The development of U.S. Navy carrier battle group can be traced to the 1920s and was initially based on previous experience grouping battleships and other major surface combatants. In World War II, administratively, aircraft carriers were assigned to carrier divisions (CARDIVs). Operationally they were assigned to Task Forces, of which Task Force 11, Task Force 16 and Task Force 17 perhaps gained the most fame for their roles in the Battle of the Coral Sea and the Battle of Midway. The single carrier battle group was born with the military draw down that followed World War II. At some point between 1969 and 1975, Carrier Divisions were redesignated Carrier Groups.
Throughout the 1990s, the U.S. Navy's aircraft carrier groups were officially referred to as Carrier Battle Groups (CVBGs), and were commanded by either flag officers called Cruiser-Destroyer Group (CRUDESGRU) or Carrier Group (CARGRU) commanders.
In the Summer of 1992, the U.S. Navy instituted a concept which mandated greater task group integration of naval air and surface warfare assets into a more permanent carrier battle group structure. Each of the Navy's 12 existing carrier battle groups consisted of an aircraft carrier; an embarked carrier air wing; cruisers, destroyer, and frigate units; and two nuclear-powered attack submarines.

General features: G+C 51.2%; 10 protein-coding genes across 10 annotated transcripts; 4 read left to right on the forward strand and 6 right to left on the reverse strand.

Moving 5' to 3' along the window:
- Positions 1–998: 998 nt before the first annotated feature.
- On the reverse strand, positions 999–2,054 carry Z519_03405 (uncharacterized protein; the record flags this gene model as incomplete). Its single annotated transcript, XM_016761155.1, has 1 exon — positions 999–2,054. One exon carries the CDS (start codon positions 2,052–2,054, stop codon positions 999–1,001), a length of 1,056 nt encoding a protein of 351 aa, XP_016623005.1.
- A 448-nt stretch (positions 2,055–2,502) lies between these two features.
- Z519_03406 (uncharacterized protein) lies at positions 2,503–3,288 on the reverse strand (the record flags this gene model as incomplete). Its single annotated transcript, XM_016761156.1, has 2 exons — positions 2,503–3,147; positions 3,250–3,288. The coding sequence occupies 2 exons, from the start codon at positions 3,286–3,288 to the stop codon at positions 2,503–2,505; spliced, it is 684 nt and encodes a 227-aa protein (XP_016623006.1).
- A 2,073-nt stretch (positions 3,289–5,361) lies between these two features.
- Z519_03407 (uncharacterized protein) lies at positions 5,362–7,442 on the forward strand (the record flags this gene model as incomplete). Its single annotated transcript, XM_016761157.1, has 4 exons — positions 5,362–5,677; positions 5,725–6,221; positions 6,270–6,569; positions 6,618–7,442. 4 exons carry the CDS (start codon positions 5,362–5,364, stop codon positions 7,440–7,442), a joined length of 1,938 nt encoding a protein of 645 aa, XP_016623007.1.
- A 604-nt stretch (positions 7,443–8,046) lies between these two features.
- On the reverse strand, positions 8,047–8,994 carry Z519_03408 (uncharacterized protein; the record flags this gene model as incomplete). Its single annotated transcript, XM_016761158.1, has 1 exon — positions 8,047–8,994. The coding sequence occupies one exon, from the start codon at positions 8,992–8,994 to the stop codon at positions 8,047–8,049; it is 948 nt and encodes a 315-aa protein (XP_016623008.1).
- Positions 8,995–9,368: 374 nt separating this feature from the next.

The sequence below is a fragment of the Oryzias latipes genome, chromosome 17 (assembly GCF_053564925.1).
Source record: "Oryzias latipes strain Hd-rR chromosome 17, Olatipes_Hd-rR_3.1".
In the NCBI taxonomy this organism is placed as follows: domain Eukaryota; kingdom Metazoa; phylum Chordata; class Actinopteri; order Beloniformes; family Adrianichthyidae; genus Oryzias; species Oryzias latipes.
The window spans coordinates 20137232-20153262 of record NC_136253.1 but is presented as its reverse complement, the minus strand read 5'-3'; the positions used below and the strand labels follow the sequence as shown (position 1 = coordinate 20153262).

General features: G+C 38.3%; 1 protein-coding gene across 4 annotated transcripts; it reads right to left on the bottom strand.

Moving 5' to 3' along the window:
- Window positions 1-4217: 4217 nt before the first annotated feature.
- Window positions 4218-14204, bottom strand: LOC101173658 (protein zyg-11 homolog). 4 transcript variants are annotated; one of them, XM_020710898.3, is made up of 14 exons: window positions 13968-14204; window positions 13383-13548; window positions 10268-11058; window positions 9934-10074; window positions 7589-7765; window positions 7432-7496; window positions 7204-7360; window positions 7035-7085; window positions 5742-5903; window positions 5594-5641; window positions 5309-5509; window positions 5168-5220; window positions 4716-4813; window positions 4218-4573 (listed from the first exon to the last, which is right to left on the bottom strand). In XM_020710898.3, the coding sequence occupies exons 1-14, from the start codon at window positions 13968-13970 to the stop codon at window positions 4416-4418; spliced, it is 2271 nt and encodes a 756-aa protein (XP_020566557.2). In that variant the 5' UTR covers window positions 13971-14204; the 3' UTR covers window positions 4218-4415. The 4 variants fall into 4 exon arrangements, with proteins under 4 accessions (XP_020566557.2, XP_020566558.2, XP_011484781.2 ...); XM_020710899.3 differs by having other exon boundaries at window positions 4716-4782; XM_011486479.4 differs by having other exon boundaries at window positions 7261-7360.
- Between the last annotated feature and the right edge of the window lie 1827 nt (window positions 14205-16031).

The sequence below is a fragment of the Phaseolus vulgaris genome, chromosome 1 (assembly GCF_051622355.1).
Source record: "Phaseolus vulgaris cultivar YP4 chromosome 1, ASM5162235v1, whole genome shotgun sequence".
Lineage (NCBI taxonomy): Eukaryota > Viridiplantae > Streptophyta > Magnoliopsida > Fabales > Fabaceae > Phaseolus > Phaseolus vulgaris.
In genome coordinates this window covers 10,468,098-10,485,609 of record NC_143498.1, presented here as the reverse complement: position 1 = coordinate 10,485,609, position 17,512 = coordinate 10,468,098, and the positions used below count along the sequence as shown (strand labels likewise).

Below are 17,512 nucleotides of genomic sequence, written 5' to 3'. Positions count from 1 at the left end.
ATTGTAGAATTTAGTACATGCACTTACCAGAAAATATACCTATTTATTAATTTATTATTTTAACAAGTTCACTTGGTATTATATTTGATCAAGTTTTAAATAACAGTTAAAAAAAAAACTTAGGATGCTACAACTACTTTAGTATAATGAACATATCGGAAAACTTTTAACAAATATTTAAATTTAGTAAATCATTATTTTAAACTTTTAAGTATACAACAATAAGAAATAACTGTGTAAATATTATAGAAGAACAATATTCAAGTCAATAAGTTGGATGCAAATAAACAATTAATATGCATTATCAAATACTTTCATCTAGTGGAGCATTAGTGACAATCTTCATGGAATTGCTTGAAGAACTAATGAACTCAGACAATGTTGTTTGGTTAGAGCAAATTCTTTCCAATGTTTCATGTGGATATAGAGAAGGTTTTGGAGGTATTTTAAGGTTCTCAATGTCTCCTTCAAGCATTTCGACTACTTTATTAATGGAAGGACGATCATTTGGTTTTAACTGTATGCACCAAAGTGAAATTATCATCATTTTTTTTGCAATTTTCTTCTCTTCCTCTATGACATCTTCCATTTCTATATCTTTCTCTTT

On 1 October 2004, carrier groups and cruiser-destroyer groups were redesignated carrier strike groups. The change in nomenclature from 'Battle' to 'Strike' appears to have been connected with an increasing emphasis on projecting air power ashore; the change acknowledged that battles at sea on the Battle of Midway model were becoming more unlikely.
Read more about this topic: Carrier Strike Group
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